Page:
In an interview with Ebony Magazine in 2018, James had stated: “The NRA holds [itself] out as a charitable organization, but in fact, [it] really [is] a terrorist organization.” Rhetoric like hers would seem to warrant criminal charges rather than a lawsuit seeking that the leaders of a “terrorist organization” refund misappropriated funds donated by supposed terrorist sympathizers to that organization.
James, however, disclaimed that calling the NRA a terrorist organization had prompted the investigation. In an interview with Vanity Fair, she stated, “The fact is, New York State has jurisdiction. The supervisory offices of the NRA are incorporated in the state. The alleged illegality came to our attention as a result of public accounts. We initiated a nine-month investigation, and then I decided we had a responsibility to ensure that the mission of the NRA was being carried out according to its own bylaws[…]”
Again, claiming on the one hand that her office has “a responsibility to ensure the mission of the NRA was being carried out” while on the other hand filing a lawsuit that seeks to dissolve the association seems duplicitous.
James’s campaign website offers further evidence of her prior intent to go after the NRA. In her old campaign website under the heading, “Protecting New Yorkers From Gun Violence” (and not Protecting New York From Non-Profits Who Misuse Their Funds) James stated that if elected she would use her office to “Investigate the legitimacy of the NRA as a charitable institution.” Readers are invited to wonder if these allegations against the NRA fell into her lap as she now claims or whether she is making good on her promise to, “investigate the legitimacy of the NRA.”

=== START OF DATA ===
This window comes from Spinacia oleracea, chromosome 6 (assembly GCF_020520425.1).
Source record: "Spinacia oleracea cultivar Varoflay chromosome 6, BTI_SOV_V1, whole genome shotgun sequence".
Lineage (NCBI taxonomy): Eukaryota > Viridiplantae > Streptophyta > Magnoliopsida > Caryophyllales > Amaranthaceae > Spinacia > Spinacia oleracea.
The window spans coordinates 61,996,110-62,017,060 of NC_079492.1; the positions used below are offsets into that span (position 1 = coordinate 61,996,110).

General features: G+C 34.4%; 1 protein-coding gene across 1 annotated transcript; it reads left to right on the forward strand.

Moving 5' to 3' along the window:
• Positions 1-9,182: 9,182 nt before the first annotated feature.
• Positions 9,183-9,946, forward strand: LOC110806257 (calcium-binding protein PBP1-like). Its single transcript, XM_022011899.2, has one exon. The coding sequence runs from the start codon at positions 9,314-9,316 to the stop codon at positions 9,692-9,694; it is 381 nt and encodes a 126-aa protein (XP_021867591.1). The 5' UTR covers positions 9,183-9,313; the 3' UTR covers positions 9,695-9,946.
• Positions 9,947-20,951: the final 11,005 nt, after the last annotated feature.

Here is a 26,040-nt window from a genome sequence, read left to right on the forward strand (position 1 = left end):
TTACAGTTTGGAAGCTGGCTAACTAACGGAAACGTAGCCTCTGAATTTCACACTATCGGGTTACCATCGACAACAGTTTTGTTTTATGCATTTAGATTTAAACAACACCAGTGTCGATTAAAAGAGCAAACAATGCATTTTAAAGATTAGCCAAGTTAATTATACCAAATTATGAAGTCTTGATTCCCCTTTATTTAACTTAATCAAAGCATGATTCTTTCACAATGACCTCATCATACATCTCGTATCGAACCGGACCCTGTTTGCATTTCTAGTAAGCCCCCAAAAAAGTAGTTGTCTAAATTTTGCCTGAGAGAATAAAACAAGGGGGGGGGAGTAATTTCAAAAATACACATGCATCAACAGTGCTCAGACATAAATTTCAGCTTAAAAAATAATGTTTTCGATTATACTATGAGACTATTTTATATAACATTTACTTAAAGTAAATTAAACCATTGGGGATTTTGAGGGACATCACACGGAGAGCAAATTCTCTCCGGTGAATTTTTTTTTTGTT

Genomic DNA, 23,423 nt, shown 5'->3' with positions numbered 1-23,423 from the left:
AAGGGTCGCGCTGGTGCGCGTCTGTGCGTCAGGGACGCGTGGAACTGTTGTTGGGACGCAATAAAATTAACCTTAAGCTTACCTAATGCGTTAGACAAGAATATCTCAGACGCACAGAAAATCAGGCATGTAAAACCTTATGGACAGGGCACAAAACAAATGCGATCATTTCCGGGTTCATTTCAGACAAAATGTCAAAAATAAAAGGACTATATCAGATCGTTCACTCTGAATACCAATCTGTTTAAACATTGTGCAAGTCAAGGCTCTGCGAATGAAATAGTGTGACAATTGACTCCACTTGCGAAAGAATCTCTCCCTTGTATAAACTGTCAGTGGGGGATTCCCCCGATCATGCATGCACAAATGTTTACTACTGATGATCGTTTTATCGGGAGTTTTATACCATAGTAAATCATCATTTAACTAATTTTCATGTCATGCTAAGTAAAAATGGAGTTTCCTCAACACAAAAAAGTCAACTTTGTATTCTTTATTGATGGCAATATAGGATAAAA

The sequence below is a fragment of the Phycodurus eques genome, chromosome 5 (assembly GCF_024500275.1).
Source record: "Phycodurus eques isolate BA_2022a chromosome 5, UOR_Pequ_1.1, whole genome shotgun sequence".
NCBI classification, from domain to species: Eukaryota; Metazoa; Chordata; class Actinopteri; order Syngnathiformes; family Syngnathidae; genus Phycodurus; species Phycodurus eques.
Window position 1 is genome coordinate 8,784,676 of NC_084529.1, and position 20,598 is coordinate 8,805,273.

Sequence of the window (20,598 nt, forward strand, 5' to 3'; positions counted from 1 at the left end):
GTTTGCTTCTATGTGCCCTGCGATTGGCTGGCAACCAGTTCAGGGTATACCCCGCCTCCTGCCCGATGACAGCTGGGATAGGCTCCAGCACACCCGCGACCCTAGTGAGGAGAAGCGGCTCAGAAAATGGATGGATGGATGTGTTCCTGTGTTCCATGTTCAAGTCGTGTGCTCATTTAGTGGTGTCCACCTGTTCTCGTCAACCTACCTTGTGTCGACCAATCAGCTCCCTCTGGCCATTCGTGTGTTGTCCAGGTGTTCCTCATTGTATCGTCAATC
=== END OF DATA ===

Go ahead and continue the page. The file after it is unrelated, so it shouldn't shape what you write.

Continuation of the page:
This is not the first time that the NRA has been leaned on by politicians in New York. In 2018 the organization filed a suit against Governor Andrew Cuomo and the New York Department of Financial Services for trying to strong-arm banks and insurers into dropping the NRA as a customer.
The NRA is not seeking bankruptcy because it cannot pay its creditors; its press release states that it can meet its vendor obligations. Rather, its filing of Chapter 11 is a legal strategy. While in the hands of a Receiver (the court) AG James will not be able to cause the Association’s dissolution pending production and approval of a reorganization plan to the federal court. AG James may pursue the suit’s individual claims against LaPierre and other board members but she will not be able to dissolve the entire organization — which very much seems to be the state’s end game. Furthermore, it should be remembered that the Trustee appointed by the Bankruptcy Court will also have full access to the NRA’s financial records which the AG claims will support her lawsuit. And if the Trustee’s findings corroborate AG James’s claims then the Trustee would also have a duty to pursue those same claims. The fact that the NRA leadership does not seem to fear a Trustee’s oversight in this case, also speaks to the weakness of New York’s claims.
In the end, AG James may end up with not much of anything but being able to brag that she ran the NRA out of New York — and that may have been the whole idea all along.